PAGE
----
Yes fluoride’s toxicity is related to ingested dosage (always said it was). One drop of SDF swallowed approx = the amt. of fluoride swallowed from 1 L of fluoridated water. BUT if SDF contacts soft tissues there may be a concern since SDF is almost 45000 ppm. So in a very small area of soft tissue tht comes in contact with the SDF, the SDF could be extremely toxic to the cells. Fluoride in known to disrupt DNA so converting even one mucosal cell to a cancerous cell is not good. This has not been studied.

  2. Dr. Caroline Fulop March 27, 2018

    Excellent presentation Dr. Metcalfe! We just received SDF at The Ottawa Hospital Dental Clinic and are looking forward to offering this as a treatment option for our regional head and neck cancer patients as well as our medically complex patient population. Looking forward to future updates!

  3. Reza Nouri April 5, 2018

    nice presentation, Dr. Metcalfe. A regimen for reapplication of SDF needs to be developed as well, since its effect is transitory. looking forward to more updates, and especially well-designed studies.

  4. Dr. Nabil Ouatik April 5, 2018

    Very good presentation. I would like to invite all dentists interested in learning more and exchanging about silver diamine fluoride to attend our International Symposium on Silver diamine fluoride which will be held at McGill University in Montréal in one month: http://www.cvent.com/events/silver-diamine-fluoride-symposium/event-summary-0b7ce09895bc4037892d2d95dc6849af.aspx

  5. Stephanie Fung April 7, 2018

    An unrelated question to SDF, but with post radiation patients. What about periodontally involved teeth that are mobile and have minimal bone support? What is the treatment protocol if extraction might not be preferred?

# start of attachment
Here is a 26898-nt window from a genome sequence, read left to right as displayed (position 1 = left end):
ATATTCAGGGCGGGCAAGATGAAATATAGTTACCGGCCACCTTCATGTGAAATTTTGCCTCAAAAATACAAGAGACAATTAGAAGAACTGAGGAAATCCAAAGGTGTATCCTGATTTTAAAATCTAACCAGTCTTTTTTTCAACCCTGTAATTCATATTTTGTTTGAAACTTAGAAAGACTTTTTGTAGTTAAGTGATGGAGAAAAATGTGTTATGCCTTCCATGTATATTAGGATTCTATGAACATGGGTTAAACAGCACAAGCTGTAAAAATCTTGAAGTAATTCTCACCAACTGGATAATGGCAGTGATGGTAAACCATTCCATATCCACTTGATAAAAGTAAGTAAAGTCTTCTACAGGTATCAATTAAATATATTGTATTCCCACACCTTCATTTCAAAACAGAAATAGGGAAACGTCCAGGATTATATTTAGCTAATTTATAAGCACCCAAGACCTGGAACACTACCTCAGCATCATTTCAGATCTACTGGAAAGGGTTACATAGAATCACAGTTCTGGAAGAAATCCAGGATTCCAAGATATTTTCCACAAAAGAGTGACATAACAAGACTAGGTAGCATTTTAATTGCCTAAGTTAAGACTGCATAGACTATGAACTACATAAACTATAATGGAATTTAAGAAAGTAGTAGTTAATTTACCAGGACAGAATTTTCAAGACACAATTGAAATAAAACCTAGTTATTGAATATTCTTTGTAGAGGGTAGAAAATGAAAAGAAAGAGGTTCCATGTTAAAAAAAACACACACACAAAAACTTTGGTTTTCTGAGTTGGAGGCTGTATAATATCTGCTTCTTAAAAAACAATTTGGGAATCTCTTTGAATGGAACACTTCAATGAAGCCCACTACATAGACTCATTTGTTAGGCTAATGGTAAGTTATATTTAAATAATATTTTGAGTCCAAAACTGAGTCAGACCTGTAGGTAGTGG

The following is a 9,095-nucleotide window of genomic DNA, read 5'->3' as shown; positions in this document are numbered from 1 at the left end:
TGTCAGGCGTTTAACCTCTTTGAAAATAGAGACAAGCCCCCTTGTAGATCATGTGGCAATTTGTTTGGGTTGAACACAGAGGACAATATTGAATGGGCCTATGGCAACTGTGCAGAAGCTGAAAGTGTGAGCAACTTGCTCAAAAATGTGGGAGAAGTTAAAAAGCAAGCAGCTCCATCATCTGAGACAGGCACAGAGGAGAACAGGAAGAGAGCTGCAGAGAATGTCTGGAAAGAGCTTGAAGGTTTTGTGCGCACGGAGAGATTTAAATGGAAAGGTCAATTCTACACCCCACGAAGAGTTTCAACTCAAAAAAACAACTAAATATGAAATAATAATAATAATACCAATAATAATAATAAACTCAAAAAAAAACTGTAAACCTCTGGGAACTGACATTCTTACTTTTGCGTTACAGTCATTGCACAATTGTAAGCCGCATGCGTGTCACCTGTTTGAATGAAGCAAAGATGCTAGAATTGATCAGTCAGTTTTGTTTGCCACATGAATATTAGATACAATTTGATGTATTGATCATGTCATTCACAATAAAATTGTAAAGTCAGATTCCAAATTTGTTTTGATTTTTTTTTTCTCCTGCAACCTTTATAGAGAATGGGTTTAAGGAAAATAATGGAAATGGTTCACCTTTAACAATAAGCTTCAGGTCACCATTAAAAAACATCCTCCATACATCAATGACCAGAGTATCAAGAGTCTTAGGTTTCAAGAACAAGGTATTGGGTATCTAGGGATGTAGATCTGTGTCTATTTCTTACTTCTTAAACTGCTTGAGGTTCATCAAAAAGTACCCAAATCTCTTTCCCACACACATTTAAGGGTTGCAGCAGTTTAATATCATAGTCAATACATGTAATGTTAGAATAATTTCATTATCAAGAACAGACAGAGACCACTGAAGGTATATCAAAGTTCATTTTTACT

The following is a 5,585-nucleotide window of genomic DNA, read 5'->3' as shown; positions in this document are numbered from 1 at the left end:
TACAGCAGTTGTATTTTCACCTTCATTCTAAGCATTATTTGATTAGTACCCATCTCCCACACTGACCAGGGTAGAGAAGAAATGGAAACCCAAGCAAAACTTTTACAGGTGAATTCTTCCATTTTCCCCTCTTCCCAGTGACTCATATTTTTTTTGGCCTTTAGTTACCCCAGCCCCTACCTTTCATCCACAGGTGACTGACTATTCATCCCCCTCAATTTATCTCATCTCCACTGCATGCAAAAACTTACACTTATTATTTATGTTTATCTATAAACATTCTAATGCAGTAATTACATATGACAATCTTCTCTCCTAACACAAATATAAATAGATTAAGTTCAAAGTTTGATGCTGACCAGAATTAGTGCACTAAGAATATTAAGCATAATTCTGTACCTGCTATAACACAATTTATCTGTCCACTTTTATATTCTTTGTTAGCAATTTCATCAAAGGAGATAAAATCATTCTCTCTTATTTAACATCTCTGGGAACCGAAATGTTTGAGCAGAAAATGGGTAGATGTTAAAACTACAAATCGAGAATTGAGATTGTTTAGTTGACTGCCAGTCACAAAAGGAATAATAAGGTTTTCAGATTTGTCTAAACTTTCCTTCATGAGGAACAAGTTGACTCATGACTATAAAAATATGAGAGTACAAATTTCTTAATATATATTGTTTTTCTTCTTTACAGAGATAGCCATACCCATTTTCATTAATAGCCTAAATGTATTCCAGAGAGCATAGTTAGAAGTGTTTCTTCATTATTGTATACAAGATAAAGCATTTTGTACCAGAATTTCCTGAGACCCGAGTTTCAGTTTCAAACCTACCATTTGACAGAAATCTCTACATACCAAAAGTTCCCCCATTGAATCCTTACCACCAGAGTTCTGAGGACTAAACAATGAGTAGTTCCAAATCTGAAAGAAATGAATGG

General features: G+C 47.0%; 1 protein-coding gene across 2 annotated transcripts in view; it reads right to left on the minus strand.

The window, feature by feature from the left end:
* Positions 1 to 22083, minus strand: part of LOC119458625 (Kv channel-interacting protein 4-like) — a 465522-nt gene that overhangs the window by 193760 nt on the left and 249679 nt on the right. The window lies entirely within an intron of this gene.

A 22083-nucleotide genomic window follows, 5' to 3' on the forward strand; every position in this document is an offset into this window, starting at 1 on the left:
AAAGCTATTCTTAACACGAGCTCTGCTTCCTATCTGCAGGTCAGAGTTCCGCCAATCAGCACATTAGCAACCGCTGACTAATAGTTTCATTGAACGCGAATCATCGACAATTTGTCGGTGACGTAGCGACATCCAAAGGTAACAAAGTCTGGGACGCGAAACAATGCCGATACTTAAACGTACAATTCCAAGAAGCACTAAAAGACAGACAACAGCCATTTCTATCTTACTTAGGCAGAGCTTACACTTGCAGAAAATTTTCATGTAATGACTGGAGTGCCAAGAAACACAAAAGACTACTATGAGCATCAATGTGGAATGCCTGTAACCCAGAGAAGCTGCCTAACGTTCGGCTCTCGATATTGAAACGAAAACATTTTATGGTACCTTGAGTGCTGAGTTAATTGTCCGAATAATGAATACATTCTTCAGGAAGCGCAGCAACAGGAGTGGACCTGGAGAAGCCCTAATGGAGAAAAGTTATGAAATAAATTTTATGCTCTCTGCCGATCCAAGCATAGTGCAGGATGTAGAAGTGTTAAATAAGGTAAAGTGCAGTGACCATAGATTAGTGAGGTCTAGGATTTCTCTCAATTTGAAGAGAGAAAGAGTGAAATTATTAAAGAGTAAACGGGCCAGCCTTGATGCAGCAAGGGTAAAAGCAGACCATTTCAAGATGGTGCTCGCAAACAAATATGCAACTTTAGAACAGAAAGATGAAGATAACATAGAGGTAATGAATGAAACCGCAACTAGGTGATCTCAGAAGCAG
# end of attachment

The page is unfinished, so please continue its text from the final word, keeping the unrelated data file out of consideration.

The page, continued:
1. Jessica Metcalfe April 11, 2018

      I need a bit more information on why the teeth might not be extracted?

      1. Stephanie Fung April 12, 2018

        Wouldn’t extraction pose a risk of Osteoradionecrosis?

  6. Dr. Richard Wilczek April 9, 2018

    Does applying SDF as a base before placing an amalgam restoration reduce the chances of recurrent caries ?

    1. Jessica Metcalfe April 11, 2018

      Unfortunately, there isn’t research out there yet in this regard. If you are asking if I use it under restorations, the answer is yes. I know some other dentists across north america who are using it for caries control under restorations. Like anything, only time will tell.

  7. Dr. Trey Petty April 12, 2018

    Great presentation, Dr. Metcalfe.
    Although I am no longer head of the clinic, at the Foothills Hospital / Tom Baker Cancer Centre in Calgary, we had followed some patients for over 20 years post head&neck radiation therapy, and we pretty much have universally found that despite excellent compliance with fluoride trays, things just really start falling apart after a few decades. This is particularly with patients in the 6500-7000cGy levels.
    As protocols for treatment are improving, and as patients are surviving longer and longer, it is making me re-think some of the “optimizing” assessments we were doing, wondering if more aggressive tooth removal is more realistic.
    Are you seeing this in your multi-decade survivors?

  8. Vasant Ramlaggan February 26, 2019

    Thank you very much for the great presentation! Excellent demonstration of prevention and intervention.